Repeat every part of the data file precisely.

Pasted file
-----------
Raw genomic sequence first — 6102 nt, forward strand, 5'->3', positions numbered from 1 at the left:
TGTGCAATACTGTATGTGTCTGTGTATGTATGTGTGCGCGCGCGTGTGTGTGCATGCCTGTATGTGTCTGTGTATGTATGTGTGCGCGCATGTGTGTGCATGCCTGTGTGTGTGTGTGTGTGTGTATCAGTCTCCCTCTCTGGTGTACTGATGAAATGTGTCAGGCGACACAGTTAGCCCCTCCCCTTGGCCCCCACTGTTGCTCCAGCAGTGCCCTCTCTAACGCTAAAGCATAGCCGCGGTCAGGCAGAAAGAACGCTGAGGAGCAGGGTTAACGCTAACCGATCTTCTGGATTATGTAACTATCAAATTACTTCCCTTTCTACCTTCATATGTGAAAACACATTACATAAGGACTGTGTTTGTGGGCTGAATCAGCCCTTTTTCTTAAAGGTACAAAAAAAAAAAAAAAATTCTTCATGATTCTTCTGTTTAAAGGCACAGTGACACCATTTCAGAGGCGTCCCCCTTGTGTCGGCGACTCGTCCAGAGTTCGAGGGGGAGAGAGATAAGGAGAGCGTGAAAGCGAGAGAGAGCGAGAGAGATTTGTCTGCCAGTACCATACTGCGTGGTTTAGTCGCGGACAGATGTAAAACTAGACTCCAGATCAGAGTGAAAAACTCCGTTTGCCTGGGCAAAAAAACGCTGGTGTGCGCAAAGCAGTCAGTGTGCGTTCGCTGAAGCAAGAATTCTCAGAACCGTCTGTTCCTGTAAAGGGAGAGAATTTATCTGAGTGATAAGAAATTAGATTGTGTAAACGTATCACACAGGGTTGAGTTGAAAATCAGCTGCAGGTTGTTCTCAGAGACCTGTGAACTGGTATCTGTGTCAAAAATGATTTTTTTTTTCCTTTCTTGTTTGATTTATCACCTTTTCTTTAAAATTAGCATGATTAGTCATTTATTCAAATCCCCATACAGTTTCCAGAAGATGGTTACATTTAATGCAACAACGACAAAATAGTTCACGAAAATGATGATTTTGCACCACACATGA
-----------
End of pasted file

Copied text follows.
Raw genomic sequence first — 6102 nt, forward strand, 5'->3', positions numbered from 1 at the left:
TGTGCAATACTGTATGTGTCTGTGTATGTATGTGTGCGCGCGCGTGTGTGTGCATGCCTGTATGTGTCTGTGTATGTATGTGTGCGCGCATGTGTGTGCATGCCTGTGTGTGTGTGTGTGTGTGTATCAGTCTCCCTCTCTGGTGTACTGATGAAATGTGTCAGGCGACACAGTTAGCCCCTCCCCTTGGCCCCCACTGTTGCTCCAGCAGTGCCCTCTCTAACGCTAAAGCATAGCCGCGGTCAGGCAGAAAGAACGCTGAGGAGCAGGGTTAACGCTAACCGATCTTCTGGATTATGTAACTATCAAATTACTTCCCTTTCTACCTTCATATGTGAAAACACATTACATAAGGACTGTGTTTGTGGGCTGAATCAGCCCTTTTTCTTAAAGGTACAAAAAAAAAAAAAAAATTCTTCATGATTCTTCTGTTTAAAGGCACAGTGACACCATTTCAGAGGCGTCCCCCTTGTGTCGGCGACTCGTCCAGAGTTCGAGGGGGAGAGAGATAAGGAGAGCGTGAAAGCGAGAGAGAGCGAGAGAGATTTGTCTGCCAGTACCATACTGCGTGGTTTAGTCGCGGACAGATGTAAAACTAGACTCCAGATCAGAGTGAAAAACTCCGTTTGCCTGGGCAAAAAAACGCTGGTGTGCGCAAAGCAGTCAGTGTGCGTTCGCTGAAGCAAGAATTCTCAGAACCGTCTGTTCCTGTAAAGGGAGAGAATTTATCTGAGTGATAAGAAATTAGATTGTGTAAACGTATCACACAGGGTTGAGTTGAAAATCAGCTGCAGGTTGTTCTCAGAGACCTGTGAACTGGTATCTGTGTCAAAAATGATTTTTTTTTTCCTTTCTTGTTTGATTTATCACCTTTTCTTTAAAATTAGCATGATTAGTCATTTATTCAAATCCCCATACAGTTTCCAGAAGATGGTTACATTTAATGCAACAACGACAAAATAGTTCACGAAAATGATGATTTTGCACCACACATGA